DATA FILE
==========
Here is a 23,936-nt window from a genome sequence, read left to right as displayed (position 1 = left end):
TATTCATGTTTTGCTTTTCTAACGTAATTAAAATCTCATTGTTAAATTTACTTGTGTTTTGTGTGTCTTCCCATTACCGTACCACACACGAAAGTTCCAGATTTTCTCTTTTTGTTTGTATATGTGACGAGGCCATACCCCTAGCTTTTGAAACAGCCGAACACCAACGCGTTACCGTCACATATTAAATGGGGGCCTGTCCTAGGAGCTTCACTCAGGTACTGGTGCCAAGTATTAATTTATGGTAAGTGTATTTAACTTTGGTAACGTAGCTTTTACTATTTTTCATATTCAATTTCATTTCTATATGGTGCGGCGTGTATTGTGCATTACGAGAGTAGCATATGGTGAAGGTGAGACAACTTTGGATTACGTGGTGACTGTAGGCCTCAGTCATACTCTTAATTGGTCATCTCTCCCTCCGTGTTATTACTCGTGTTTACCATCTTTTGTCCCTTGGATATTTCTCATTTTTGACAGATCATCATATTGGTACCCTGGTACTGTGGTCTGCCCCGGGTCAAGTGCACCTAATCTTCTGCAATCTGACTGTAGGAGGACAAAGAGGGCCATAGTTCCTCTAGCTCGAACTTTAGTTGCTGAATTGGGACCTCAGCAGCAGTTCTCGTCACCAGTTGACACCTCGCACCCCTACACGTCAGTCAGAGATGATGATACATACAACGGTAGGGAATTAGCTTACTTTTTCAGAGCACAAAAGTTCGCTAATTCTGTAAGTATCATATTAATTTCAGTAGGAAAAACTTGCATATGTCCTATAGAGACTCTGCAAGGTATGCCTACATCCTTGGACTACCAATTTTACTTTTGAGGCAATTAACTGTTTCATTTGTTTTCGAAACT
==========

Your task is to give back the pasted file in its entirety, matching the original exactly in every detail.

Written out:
Here is a 23,936-nt window from a genome sequence, read left to right as displayed (position 1 = left end):
TATTCATGTTTTGCTTTTCTAACGTAATTAAAATCTCATTGTTAAATTTACTTGTGTTTTGTGTGTCTTCCCATTACCGTACCACACACGAAAGTTCCAGATTTTCTCTTTTTGTTTGTATATGTGACGAGGCCATACCCCTAGCTTTTGAAACAGCCGAACACCAACGCGTTACCGTCACATATTAAATGGGGGCCTGTCCTAGGAGCTTCACTCAGGTACTGGTGCCAAGTATTAATTTATGGTAAGTGTATTTAACTTTGGTAACGTAGCTTTTACTATTTTTCATATTCAATTTCATTTCTATATGGTGCGGCGTGTATTGTGCATTACGAGAGTAGCATATGGTGAAGGTGAGACAACTTTGGATTACGTGGTGACTGTAGGCCTCAGTCATACTCTTAATTGGTCATCTCTCCCTCCGTGTTATTACTCGTGTTTACCATCTTTTGTCCCTTGGATATTTCTCATTTTTGACAGATCATCATATTGGTACCCTGGTACTGTGGTCTGCCCCGGGTCAAGTGCACCTAATCTTCTGCAATCTGACTGTAGGAGGACAAAGAGGGCCATAGTTCCTCTAGCTCGAACTTTAGTTGCTGAATTGGGACCTCAGCAGCAGTTCTCGTCACCAGTTGACACCTCGCACCCCTACACGTCAGTCAGAGATGATGATACATACAACGGTAGGGAATTAGCTTACTTTTTCAGAGCACAAAAGTTCGCTAATTCTGTAAGTATCATATTAATTTCAGTAGGAAAAACTTGCATATGTCCTATAGAGACTCTGCAAGGTATGCCTACATCCTTGGACTACCAATTTTACTTTTGAGGCAATTAACTGTTTCATTTGTTTTCGAAACT